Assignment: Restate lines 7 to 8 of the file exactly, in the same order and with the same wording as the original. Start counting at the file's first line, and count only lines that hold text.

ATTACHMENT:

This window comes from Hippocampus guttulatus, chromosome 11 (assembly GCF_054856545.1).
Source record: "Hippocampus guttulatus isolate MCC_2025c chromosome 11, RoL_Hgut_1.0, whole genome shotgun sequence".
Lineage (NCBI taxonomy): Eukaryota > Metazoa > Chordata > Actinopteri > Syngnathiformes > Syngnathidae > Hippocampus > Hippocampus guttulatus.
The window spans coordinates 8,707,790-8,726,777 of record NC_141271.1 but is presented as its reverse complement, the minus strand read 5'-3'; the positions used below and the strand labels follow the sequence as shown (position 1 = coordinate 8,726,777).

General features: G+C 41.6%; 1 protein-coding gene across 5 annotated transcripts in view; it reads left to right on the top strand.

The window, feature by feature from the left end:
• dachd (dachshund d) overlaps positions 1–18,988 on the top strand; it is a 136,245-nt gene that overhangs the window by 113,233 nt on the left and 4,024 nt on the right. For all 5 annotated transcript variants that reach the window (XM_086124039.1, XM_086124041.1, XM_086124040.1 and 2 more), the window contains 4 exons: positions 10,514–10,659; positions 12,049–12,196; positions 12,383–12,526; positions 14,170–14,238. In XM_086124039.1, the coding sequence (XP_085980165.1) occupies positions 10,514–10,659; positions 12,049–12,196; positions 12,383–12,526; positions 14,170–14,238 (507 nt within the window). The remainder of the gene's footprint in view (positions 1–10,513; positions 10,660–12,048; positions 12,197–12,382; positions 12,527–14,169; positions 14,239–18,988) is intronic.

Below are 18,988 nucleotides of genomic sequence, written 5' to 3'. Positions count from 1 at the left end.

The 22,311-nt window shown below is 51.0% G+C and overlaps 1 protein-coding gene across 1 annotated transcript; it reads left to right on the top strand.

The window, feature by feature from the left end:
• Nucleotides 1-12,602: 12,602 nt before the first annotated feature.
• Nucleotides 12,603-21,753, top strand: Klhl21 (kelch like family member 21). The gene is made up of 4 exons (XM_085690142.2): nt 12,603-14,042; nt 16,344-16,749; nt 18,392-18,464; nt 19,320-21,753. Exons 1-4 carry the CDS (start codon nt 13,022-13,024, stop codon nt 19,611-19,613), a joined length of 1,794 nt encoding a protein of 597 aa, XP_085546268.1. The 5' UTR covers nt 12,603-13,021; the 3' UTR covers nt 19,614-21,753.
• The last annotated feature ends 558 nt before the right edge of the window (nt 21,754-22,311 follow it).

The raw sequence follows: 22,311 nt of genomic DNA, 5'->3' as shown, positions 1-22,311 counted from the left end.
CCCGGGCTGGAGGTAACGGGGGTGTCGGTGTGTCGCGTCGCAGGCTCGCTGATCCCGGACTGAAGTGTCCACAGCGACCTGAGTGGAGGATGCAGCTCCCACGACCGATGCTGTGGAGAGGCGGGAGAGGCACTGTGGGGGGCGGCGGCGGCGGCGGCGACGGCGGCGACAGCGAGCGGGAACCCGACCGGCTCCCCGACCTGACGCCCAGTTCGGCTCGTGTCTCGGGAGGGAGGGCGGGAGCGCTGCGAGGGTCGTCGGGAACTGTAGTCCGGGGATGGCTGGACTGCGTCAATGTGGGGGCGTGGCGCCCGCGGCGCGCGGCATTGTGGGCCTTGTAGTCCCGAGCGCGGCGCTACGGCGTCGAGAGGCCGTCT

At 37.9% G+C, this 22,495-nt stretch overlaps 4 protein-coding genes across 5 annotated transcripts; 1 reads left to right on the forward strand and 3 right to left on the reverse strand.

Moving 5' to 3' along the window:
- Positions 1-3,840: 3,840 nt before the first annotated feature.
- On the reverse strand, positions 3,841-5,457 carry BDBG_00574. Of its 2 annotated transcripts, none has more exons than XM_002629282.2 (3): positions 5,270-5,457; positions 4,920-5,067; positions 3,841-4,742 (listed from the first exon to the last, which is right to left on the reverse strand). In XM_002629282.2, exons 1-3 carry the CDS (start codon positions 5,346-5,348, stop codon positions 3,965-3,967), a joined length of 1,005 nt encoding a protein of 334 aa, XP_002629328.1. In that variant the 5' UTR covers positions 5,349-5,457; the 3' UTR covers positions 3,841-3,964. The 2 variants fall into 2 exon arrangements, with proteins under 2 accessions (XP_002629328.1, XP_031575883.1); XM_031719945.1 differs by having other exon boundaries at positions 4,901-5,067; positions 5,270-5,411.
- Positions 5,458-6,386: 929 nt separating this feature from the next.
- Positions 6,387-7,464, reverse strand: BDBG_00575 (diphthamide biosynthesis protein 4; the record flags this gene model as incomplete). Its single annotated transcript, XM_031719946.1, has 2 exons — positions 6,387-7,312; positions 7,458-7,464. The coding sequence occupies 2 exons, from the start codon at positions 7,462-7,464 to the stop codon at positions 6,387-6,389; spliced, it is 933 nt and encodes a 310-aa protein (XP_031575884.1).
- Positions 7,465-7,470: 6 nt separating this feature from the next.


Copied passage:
• dachd (dachshund d) overlaps positions 1–18,988 on the top strand; it is a 136,245-nt gene that overhangs the window by 113,233 nt on the left and 4,024 nt on the right. For all 5 annotated transcript variants that reach the window (XM_086124039.1, XM_086124041.1, XM_086124040.1 and 2 more), the window contains 4 exons: positions 10,514–10,659; positions 12,049–12,196; positions 12,383–12,526; positions 14,170–14,238. In XM_086124039.1, the coding sequence (XP_085980165.1) occupies positions 10,514–10,659; positions 12,049–12,196; positions 12,383–12,526; positions 14,170–14,238 (507 nt within the window). The remainder of the gene's footprint in view (positions 1–10,513; positions 10,660–12,048; positions 12,197–12,382; positions 12,527–14,169; positions 14,239–18,988) is intronic.

Below are 18,988 nucleotides of genomic sequence, written 5' to 3'. Positions count from 1 at the left end.